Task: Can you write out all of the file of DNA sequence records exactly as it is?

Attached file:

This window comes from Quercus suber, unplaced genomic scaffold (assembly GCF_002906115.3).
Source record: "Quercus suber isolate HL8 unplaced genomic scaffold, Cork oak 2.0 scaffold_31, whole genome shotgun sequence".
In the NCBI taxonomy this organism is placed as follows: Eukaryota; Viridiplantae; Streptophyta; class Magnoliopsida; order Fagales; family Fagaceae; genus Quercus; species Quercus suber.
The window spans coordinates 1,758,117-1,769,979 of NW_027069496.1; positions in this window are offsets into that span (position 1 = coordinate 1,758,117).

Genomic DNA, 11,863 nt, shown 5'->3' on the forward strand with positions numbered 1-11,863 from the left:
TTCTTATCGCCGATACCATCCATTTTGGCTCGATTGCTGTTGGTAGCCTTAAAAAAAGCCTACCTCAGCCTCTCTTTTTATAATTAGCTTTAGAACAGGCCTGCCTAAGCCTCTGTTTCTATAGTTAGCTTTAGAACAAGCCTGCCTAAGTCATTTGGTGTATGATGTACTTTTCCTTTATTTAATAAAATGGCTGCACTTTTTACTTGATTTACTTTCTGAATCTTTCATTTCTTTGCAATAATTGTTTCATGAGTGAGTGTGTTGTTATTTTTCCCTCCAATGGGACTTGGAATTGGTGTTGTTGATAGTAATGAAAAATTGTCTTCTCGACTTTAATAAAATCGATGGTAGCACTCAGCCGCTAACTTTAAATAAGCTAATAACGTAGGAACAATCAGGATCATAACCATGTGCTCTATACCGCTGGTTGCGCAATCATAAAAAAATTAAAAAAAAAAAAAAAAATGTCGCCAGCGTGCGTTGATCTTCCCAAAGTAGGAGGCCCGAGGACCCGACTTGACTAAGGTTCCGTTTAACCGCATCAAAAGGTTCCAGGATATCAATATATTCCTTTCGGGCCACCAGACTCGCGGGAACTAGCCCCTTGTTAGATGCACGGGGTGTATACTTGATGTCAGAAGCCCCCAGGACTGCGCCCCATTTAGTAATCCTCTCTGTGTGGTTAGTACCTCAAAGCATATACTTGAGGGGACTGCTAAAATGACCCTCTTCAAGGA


This window comes from Quercus suber, unplaced genomic scaffold (assembly GCF_002906115.3).
Source record: "Quercus suber isolate HL8 unplaced genomic scaffold, Cork oak 2.0 scaffold_31, whole genome shotgun sequence".
In the NCBI taxonomy this organism is placed as follows: Eukaryota; Viridiplantae; Streptophyta; class Magnoliopsida; order Fagales; family Fagaceae; genus Quercus; species Quercus suber.
The window spans coordinates 1,758,117-1,769,979 of NW_027069496.1; positions in this window are offsets into that span (position 1 = coordinate 1,758,117).

Genomic DNA, 11,863 nt, shown 5'->3' on the forward strand with positions numbered 1-11,863 from the left:
TTCTTATCGCCGATACCATCCATTTTGGCTCGATTGCTGTTGGTAGCCTTAAAAAAAGCCTACCTCAGCCTCTCTTTTTATAATTAGCTTTAGAACAGGCCTGCCTAAGCCTCTGTTTCTATAGTTAGCTTTAGAACAAGCCTGCCTAAGTCATTTGGTGTATGATGTACTTTTCCTTTATTTAATAAAATGGCTGCACTTTTTACTTGATTTACTTTCTGAATCTTTCATTTCTTTGCAATAATTGTTTCATGAGTGAGTGTGTTGTTATTTTTCCCTCCAATGGGACTTGGAATTGGTGTTGTTGATAGTAATGAAAAATTGTCTTCTCGACTTTAATAAAATCGATGGTAGCACTCAGCCGCTAACTTTAAATAAGCTAATAACGTAGGAACAATCAGGATCATAACCATGTGCTCTATACCGCTGGTTGCGCAATCATAAAAAAATTAAAAAAAAAAAAAAAAATGTCGCCAGCGTGCGTTGATCTTCCCAAAGTAGGAGGCCCGAGGACCCGACTTGACTAAGGTTCCGTTTAACCGCATCAAAAGGTTCCAGGATATCAATATATTCCTTTCGGGCCACCAGACTCGCGGGAACTAGCCCCTTGTTAGATGCACGGGGTGTATACTTGATGTCAGAAGCCCCCAGGACTGCGCCCCATTTAGTAATCCTCTCTGTGTGGTTAGTACCTCAAAGCATATACTTGAGGGGACTGCTAAAATGACCCTCTTCAAGGA